Screenshot 2022-01-31 at 10.24.15

Drivers report long queues at Dover Photo Credit: BBC

The BBC’s fake-news busters, the Reality Check team, have suggested that lorry queues at Dover are down to additional paperwork required post-Brexit - although the port itself claims this is 'not the sole reason for queues'.

Drivers have reportedly expressed fury at the hold-ups on the south coast, which are said to be so long they can now be seen from space.

One haulier tweeted that he had been stuck in queues up to 9km long since full customs controls came into force at the beginning of January.

According to the BBC, there were other reports on social media of even longer queues in Calais, of up to 18 miles.

Some drivers have allegedly blamed Brexit, while others have pointed to a cocktail of Brexit checks and cumbersome Covid paperwork, according to media reports.

The BBC’s Reality Check team conducted its own investigation into the hold-ups. It quoted trade correspondent Chris Morris as saying that a raft of new measures for goods imported from the EU would continue to cause delays - even as people get used to the updated system.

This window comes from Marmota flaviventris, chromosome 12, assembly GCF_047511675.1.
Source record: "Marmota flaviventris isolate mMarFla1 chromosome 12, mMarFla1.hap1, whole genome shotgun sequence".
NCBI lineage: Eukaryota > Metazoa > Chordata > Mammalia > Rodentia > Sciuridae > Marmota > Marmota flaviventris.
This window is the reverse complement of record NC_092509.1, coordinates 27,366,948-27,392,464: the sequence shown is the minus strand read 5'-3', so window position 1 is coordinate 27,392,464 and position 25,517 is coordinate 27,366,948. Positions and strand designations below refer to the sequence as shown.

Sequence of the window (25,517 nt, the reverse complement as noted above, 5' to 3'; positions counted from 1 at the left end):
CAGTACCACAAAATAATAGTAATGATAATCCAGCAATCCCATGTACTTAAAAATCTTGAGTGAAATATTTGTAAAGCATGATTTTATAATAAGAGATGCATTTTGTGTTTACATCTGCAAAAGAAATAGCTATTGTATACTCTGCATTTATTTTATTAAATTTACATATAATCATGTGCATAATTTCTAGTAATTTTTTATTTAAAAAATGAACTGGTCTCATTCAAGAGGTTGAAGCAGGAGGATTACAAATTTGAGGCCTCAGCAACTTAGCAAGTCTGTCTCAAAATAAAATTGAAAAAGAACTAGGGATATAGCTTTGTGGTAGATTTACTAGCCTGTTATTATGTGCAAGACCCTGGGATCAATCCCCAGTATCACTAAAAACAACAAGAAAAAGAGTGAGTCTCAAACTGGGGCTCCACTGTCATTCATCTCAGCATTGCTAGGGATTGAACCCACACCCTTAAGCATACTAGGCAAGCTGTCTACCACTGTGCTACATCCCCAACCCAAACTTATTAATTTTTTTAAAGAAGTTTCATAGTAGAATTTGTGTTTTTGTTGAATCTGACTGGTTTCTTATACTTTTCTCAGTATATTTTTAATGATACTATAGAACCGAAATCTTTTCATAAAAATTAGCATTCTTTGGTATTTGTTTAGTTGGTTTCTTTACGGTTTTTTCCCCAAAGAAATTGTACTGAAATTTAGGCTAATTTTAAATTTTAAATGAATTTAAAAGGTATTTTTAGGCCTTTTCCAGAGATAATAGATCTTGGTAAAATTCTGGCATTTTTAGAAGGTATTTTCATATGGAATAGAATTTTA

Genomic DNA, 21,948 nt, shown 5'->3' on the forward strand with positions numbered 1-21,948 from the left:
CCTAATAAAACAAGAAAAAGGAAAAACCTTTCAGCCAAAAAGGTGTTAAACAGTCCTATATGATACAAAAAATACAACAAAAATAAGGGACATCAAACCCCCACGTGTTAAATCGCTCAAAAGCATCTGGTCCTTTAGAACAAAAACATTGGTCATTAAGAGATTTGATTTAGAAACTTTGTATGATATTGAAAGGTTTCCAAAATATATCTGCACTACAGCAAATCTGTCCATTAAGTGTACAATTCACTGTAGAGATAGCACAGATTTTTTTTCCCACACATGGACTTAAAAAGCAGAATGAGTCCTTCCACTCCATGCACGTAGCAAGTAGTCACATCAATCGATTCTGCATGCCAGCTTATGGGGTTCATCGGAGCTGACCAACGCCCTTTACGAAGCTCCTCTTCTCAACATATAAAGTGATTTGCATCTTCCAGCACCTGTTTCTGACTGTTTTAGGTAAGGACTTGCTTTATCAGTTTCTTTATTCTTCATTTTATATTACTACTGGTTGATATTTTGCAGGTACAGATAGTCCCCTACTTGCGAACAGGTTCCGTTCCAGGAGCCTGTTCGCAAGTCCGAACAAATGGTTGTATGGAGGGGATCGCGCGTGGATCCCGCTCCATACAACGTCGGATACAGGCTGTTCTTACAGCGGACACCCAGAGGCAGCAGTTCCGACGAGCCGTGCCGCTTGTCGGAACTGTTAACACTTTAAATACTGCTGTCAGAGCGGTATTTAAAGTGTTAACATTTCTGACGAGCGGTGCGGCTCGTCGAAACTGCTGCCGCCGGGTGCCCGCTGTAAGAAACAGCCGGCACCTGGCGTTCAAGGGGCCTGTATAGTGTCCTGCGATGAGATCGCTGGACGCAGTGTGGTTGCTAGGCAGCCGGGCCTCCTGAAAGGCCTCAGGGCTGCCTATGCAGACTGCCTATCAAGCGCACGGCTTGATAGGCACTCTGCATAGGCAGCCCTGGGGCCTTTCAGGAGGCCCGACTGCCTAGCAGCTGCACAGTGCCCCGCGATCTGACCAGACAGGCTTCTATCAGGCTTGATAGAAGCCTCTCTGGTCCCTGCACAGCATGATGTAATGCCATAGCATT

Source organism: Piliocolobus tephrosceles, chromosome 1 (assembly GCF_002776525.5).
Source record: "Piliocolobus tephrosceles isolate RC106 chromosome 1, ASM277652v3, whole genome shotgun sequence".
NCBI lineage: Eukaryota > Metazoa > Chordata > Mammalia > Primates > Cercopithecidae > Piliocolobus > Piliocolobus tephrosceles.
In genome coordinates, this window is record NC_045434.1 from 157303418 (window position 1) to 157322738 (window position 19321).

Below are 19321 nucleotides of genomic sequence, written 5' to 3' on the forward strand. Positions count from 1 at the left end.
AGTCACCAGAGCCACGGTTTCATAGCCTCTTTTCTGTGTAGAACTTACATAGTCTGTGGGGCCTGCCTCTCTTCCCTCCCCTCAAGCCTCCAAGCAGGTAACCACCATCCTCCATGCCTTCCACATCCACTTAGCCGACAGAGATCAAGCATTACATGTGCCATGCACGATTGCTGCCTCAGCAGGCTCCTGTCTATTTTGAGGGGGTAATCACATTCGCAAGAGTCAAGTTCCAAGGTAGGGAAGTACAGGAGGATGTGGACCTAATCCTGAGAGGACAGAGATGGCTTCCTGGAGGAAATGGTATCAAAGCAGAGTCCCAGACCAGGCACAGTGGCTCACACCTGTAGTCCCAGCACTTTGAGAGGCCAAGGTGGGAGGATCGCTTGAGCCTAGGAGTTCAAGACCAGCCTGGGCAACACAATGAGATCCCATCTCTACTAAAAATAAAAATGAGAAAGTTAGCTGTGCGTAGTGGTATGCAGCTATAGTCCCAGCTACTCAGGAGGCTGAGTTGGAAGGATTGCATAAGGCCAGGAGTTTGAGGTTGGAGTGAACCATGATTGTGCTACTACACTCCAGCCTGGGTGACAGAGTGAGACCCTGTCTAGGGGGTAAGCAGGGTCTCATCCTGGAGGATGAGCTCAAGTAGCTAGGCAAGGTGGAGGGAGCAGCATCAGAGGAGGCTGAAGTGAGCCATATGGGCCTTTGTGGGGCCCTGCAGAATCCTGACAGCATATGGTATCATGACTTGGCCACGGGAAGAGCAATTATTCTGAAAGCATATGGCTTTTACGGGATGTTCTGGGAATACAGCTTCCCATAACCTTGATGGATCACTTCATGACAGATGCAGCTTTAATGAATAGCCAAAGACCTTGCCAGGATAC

From 1 January 2022, lorries taking goods from Great Britain to the EU, have to use the Goods Vehicle Movement System (GVMS), the UK government’s new IT system, to get any goods through customs in ports that use it. This includes Dover and the Channel Tunnel terminal at Folkestone.

BBC trade correspondent Chris Morris was told it had taken about 15 minutes per vehicle to process the paperwork.

He added that this was likely to get faster as people got used to the new system, but delays were not going to disappear completely. And that’s a problem when the roll-on roll-off ferry operation is so time-sensitive.

The Port of Dover said that increased customs checks were “not the sole reason for queues”.

It pointed to other factors including the volume of freight, work going on in the Port of Dover and a number of ferries being out of action for servicing.

Elements of this article were updated to reflect the BBC's own editorial line about the true cause of the disruption to traffic around the Port of Dover.